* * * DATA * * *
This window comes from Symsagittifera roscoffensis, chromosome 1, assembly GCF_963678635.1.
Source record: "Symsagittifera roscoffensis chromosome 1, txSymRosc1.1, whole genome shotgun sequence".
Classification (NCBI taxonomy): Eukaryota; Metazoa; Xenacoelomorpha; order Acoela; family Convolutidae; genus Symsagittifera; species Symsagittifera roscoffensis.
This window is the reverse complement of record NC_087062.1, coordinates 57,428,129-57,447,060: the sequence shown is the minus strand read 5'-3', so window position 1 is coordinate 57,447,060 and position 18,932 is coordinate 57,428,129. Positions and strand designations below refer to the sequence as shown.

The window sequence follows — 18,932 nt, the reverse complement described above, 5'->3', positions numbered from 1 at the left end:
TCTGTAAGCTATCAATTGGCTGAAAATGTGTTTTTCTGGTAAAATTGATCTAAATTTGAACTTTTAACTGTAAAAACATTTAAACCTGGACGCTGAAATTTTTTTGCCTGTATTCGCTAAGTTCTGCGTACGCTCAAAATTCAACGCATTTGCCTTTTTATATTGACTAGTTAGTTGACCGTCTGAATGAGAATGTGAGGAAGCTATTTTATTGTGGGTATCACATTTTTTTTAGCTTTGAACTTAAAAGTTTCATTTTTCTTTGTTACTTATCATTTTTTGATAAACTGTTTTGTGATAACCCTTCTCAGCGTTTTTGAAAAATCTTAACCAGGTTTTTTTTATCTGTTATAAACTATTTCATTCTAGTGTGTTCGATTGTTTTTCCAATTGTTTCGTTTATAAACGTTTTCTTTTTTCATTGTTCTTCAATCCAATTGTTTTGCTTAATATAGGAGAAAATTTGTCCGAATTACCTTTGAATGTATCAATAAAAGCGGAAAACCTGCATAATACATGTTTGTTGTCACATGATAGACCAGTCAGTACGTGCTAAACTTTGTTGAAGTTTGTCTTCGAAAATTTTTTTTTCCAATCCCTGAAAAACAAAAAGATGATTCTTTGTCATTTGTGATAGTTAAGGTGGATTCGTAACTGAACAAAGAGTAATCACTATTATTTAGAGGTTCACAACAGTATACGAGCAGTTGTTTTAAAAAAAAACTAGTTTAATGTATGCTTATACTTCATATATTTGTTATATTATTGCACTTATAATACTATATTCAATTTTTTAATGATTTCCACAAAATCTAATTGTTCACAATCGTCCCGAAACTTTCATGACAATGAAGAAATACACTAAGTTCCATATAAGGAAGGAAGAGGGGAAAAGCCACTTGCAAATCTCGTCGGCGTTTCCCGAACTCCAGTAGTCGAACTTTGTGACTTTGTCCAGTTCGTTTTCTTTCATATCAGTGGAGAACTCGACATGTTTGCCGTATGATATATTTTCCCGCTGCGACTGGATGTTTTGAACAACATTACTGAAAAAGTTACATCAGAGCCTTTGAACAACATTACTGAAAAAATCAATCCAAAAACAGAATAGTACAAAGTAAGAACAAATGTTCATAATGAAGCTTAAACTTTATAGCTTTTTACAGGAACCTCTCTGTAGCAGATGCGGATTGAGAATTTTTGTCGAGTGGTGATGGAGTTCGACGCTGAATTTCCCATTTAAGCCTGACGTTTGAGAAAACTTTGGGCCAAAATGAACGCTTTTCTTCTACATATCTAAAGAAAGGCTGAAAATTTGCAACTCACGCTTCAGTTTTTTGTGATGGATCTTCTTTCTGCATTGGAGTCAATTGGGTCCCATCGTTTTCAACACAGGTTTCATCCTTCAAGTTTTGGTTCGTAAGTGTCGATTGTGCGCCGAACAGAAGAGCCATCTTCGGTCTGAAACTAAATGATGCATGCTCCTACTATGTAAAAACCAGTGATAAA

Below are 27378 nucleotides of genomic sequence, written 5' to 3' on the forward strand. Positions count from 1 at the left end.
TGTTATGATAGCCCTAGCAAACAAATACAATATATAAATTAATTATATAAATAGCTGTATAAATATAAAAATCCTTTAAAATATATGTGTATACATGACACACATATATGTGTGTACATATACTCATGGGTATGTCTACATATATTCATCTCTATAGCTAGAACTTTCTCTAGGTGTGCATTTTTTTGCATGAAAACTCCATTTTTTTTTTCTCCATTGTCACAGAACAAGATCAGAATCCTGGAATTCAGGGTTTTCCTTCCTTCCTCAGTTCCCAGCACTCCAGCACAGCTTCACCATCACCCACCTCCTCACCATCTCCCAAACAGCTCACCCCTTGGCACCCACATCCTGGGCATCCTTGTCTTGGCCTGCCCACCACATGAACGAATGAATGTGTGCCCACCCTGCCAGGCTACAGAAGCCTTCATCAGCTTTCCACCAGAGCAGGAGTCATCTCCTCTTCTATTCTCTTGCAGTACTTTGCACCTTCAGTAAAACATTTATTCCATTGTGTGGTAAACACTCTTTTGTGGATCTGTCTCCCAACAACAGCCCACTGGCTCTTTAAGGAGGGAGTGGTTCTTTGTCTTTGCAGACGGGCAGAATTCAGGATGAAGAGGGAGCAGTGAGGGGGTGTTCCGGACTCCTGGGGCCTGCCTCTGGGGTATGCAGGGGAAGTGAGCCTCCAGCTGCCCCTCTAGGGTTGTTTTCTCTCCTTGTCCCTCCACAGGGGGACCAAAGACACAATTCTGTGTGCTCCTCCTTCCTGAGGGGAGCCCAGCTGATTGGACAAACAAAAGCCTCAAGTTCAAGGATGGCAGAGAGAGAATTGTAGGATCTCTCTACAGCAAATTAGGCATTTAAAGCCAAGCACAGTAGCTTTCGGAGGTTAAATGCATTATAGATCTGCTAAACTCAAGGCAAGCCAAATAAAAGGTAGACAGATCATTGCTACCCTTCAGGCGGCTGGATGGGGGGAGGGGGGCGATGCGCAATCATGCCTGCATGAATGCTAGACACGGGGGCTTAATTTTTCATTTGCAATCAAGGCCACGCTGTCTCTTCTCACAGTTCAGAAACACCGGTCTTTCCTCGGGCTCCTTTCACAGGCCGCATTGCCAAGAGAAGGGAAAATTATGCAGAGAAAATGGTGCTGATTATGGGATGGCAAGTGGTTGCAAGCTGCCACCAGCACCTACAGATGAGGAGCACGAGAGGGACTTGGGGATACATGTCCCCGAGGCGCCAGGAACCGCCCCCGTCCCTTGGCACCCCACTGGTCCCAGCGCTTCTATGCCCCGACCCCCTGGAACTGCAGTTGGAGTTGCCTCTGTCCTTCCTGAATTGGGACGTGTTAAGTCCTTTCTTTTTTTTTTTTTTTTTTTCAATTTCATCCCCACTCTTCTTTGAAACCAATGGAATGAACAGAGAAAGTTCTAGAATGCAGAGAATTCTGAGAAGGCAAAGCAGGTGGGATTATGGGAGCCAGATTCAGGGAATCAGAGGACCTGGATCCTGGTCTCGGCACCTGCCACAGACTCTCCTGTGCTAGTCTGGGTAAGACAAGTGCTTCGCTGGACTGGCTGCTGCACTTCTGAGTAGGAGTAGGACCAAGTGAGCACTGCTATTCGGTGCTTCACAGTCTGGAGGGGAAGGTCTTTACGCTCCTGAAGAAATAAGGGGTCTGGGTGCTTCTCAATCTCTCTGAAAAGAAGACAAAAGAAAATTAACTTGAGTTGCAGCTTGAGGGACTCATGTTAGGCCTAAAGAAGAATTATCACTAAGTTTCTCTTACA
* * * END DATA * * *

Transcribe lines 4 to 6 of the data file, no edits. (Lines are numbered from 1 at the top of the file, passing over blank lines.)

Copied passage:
This window is the reverse complement of record NC_087062.1, coordinates 57,428,129-57,447,060: the sequence shown is the minus strand read 5'-3', so window position 1 is coordinate 57,447,060 and position 18,932 is coordinate 57,428,129. Positions and strand designations below refer to the sequence as shown.

The window sequence follows — 18,932 nt, the reverse complement described above, 5'->3', positions numbered from 1 at the left end:
TCTGTAAGCTATCAATTGGCTGAAAATGTGTTTTTCTGGTAAAATTGATCTAAATTTGAACTTTTAACTGTAAAAACATTTAAACCTGGACGCTGAAATTTTTTTGCCTGTATTCGCTAAGTTCTGCGTACGCTCAAAATTCAACGCATTTGCCTTTTTATATTGACTAGTTAGTTGACCGTCTGAATGAGAATGTGAGGAAGCTATTTTATTGTGGGTATCACATTTTTTTTAGCTTTGAACTTAAAAGTTTCATTTTTCTTTGTTACTTATCATTTTTTGATAAACTGTTTTGTGATAACCCTTCTCAGCGTTTTTGAAAAATCTTAACCAGGTTTTTTTTATCTGTTATAAACTATTTCATTCTAGTGTGTTCGATTGTTTTTCCAATTGTTTCGTTTATAAACGTTTTCTTTTTTCATTGTTCTTCAATCCAATTGTTTTGCTTAATATAGGAGAAAATTTGTCCGAATTACCTTTGAATGTATCAATAAAAGCGGAAAACCTGCATAATACATGTTTGTTGTCACATGATAGACCAGTCAGTACGTGCTAAACTTTGTTGAAGTTTGTCTTCGAAAATTTTTTTTTCCAATCCCTGAAAAACAAAAAGATGATTCTTTGTCATTTGTGATAGTTAAGGTGGATTCGTAACTGAACAAAGAGTAATCACTATTATTTAGAGGTTCACAACAGTATACGAGCAGTTGTTTTAAAAAAAAACTAGTTTAATGTATGCTTATACTTCATATATTTGTTATATTATTGCACTTATAATACTATATTCAATTTTTTAATGATTTCCACAAAATCTAATTGTTCACAATCGTCCCGAAACTTTCATGACAATGAAGAAATACACTAAGTTCCATATAAGGAAGGAAGAGGGGAAAAGCCACTTGCAAATCTCGTCGGCGTTTCCCGAACTCCAGTAGTCGAACTTTGTGACTTTGTCCAGTTCGTTTTCTTTCATATCAGTGGAGAACTCGACATGTTTGCCGTATGATATATTTTCCCGCTGCGACTGGATGTTTTGAACAACATTACTGAAAAAGTTACATCAGAGCCTTTGAACAACATTACTGAAAAAATCAATCCAAAAACAGAATAGTACAAAGTAAGAACAAATGTTCATAATGAAGCTTAAACTTTATAGCTTTTTACAGGAACCTCTCTGTAGCAGATGCGGATTGAGAATTTTTGTCGAGTGGTGATGGAGTTCGACGCTGAATTTCCCATTTAAGCCTGACGTTTGAGAAAACTTTGGGCCAAAATGAACGCTTTTCTTCTACATATCTAAAGAAAGGCTGAAAATTTGCAACTCACGCTTCAGTTTTTTGTGATGGATCTTCTTTCTGCATTGGAGTCAATTGGGTCCCATCGTTTTCAACACAGGTTTCATCCTTCAAGTTTTGGTTCGTAAGTGTCGATTGTGCGCCGAACAGAAGAGCCATCTTCGGTCTGAAACTAAATGATGCATGCTCCTACTATGTAAAAACCAGTGATAAA